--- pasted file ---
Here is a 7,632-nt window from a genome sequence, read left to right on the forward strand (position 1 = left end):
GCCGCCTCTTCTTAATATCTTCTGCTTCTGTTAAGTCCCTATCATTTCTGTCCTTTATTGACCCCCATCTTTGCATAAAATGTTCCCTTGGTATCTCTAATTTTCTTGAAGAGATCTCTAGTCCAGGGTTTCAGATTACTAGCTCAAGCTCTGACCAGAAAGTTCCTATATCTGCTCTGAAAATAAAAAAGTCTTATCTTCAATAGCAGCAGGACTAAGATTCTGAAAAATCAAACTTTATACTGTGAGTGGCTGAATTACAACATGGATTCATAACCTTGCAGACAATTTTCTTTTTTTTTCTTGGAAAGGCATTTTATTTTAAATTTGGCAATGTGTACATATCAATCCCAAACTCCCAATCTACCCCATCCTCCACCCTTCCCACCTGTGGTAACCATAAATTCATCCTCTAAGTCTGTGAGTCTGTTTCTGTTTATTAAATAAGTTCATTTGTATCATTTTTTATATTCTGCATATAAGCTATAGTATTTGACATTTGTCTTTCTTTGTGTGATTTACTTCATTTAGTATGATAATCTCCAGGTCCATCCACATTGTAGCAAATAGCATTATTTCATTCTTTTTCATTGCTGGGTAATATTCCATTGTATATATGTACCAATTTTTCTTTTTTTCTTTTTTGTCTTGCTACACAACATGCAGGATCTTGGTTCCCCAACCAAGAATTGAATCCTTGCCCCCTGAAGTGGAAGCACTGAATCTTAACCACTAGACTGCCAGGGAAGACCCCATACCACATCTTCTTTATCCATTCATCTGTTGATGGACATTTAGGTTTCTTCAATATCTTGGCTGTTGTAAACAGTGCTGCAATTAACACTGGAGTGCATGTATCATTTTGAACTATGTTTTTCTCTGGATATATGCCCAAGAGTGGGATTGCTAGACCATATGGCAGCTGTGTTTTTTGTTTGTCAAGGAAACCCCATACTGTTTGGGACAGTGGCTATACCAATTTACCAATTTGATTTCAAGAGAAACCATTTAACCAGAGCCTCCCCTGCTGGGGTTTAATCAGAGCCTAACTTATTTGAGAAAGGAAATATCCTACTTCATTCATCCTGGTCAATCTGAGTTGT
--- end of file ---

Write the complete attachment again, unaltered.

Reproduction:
Here is a 7,632-nt window from a genome sequence, read left to right on the forward strand (position 1 = left end):
GCCGCCTCTTCTTAATATCTTCTGCTTCTGTTAAGTCCCTATCATTTCTGTCCTTTATTGACCCCCATCTTTGCATAAAATGTTCCCTTGGTATCTCTAATTTTCTTGAAGAGATCTCTAGTCCAGGGTTTCAGATTACTAGCTCAAGCTCTGACCAGAAAGTTCCTATATCTGCTCTGAAAATAAAAAAGTCTTATCTTCAATAGCAGCAGGACTAAGATTCTGAAAAATCAAACTTTATACTGTGAGTGGCTGAATTACAACATGGATTCATAACCTTGCAGACAATTTTCTTTTTTTTTCTTGGAAAGGCATTTTATTTTAAATTTGGCAATGTGTACATATCAATCCCAAACTCCCAATCTACCCCATCCTCCACCCTTCCCACCTGTGGTAACCATAAATTCATCCTCTAAGTCTGTGAGTCTGTTTCTGTTTATTAAATAAGTTCATTTGTATCATTTTTTATATTCTGCATATAAGCTATAGTATTTGACATTTGTCTTTCTTTGTGTGATTTACTTCATTTAGTATGATAATCTCCAGGTCCATCCACATTGTAGCAAATAGCATTATTTCATTCTTTTTCATTGCTGGGTAATATTCCATTGTATATATGTACCAATTTTTCTTTTTTTCTTTTTTGTCTTGCTACACAACATGCAGGATCTTGGTTCCCCAACCAAGAATTGAATCCTTGCCCCCTGAAGTGGAAGCACTGAATCTTAACCACTAGACTGCCAGGGAAGACCCCATACCACATCTTCTTTATCCATTCATCTGTTGATGGACATTTAGGTTTCTTCAATATCTTGGCTGTTGTAAACAGTGCTGCAATTAACACTGGAGTGCATGTATCATTTTGAACTATGTTTTTCTCTGGATATATGCCCAAGAGTGGGATTGCTAGACCATATGGCAGCTGTGTTTTTTGTTTGTCAAGGAAACCCCATACTGTTTGGGACAGTGGCTATACCAATTTACCAATTTGATTTCAAGAGAAACCATTTAACCAGAGCCTCCCCTGCTGGGGTTTAATCAGAGCCTAACTTATTTGAGAAAGGAAATATCCTACTTCATTCATCCTGGTCAATCTGAGTTGT